After graduating from university with a Bachelor of Engineering, Caz went on to become a secondary school teacher where she was subject leader for Designing the Built Environment. Throughout her career, Caz has been an eager advocate of helping young people to gain experience in construction and engineering. She has also dedicated a large part of her spare time to volunteer for various youth organisations.
Do you remember what first sparked your interest in engineering?
The first time I remember wanting to get into engineering was when I attended a family open day at BAE Systems, where my uncle worked. There were all these different workshops and simulations for us to get involved in and I remember just being like ‘wow, this is amazing’. From then on, I remember not wanting to be involved in anything else other than engineering.
This shows you just how vital it is to get young people out there and seeing all the different engineering roles available to them. Without that open day I don’t think I’d have ever got to where I am now.
Before joining Bachy Soletanche you were a secondary school teacher, could you tell us a bit about your experience?
Yes, so prior to this, I spent 10 years as a secondary school teacher and subject leader for Designing the Built Environment. This was a construction-based course that was revolved around encouraging young people into construction and engineering jobs. It was quite a specialised course and we were one of very few schools to teach it.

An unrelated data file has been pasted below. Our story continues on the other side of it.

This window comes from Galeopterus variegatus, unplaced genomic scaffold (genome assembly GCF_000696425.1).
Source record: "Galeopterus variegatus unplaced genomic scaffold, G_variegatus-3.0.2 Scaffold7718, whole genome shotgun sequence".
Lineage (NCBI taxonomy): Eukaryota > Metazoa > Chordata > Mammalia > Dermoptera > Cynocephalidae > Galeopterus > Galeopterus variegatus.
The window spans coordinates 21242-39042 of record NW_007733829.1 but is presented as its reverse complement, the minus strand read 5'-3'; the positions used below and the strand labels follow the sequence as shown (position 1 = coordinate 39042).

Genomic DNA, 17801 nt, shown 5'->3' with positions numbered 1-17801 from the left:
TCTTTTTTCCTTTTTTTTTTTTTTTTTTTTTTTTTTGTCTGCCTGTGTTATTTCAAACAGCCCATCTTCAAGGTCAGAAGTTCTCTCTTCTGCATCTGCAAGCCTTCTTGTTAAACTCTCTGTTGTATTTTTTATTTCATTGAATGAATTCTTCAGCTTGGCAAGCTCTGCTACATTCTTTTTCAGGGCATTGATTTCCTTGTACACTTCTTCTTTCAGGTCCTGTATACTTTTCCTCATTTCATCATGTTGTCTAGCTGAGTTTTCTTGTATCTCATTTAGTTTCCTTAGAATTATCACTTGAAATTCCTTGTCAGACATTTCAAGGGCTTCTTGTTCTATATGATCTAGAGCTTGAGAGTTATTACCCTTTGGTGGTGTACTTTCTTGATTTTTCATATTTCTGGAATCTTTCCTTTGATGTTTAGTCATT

We taught the pupils about the process of designing and constructing a building, including the materials used and all the different job roles involved. There was a big focus on sustainability; when designing their own buildings, we would get the children to question what materials they were using and why. We were always getting them to explore ways that they could make the building better for the environment.
The pupils would spend a lot of time creating their own buildings using Revit, an advanced architecture software, which is used by many companies in the industry, including Bachy Soletanche.
They would even learn things like how to hold a meeting, including how to write an agenda and take minutes, which are things you don’t usually learn in school but are really valuable when you move onto the career ladder.
Throughout your career, you were involved in encouraging young people to get experience in construction and engineering, what did this involve?
I took every opportunity possible to get the pupils out and give them the same valuable experience that I had when I was younger. We took them to a live site where they could see piles being installed. We also organised workshops, talks, and trips around the local area, including to the Mersey Gateway Bridge that was being built at the time. In addition to this, I tried to push work experience opportunities as much as I could, building relationships with as many local companies and contractors as possible.
When I first joined the school, we did a survey of all the year 11s, asking them what they wanted to go onto and there were only two who wanted to go on to a career in engineering, which I was surprised by. That’s when I started looking into the different courses that we could offer to open their eyes to the sector. Out of the 55 pupils who completed the first Designing the Built Environment course, over half (about 30) went on to pursue construction or engineering, either through apprenticeships or further education courses.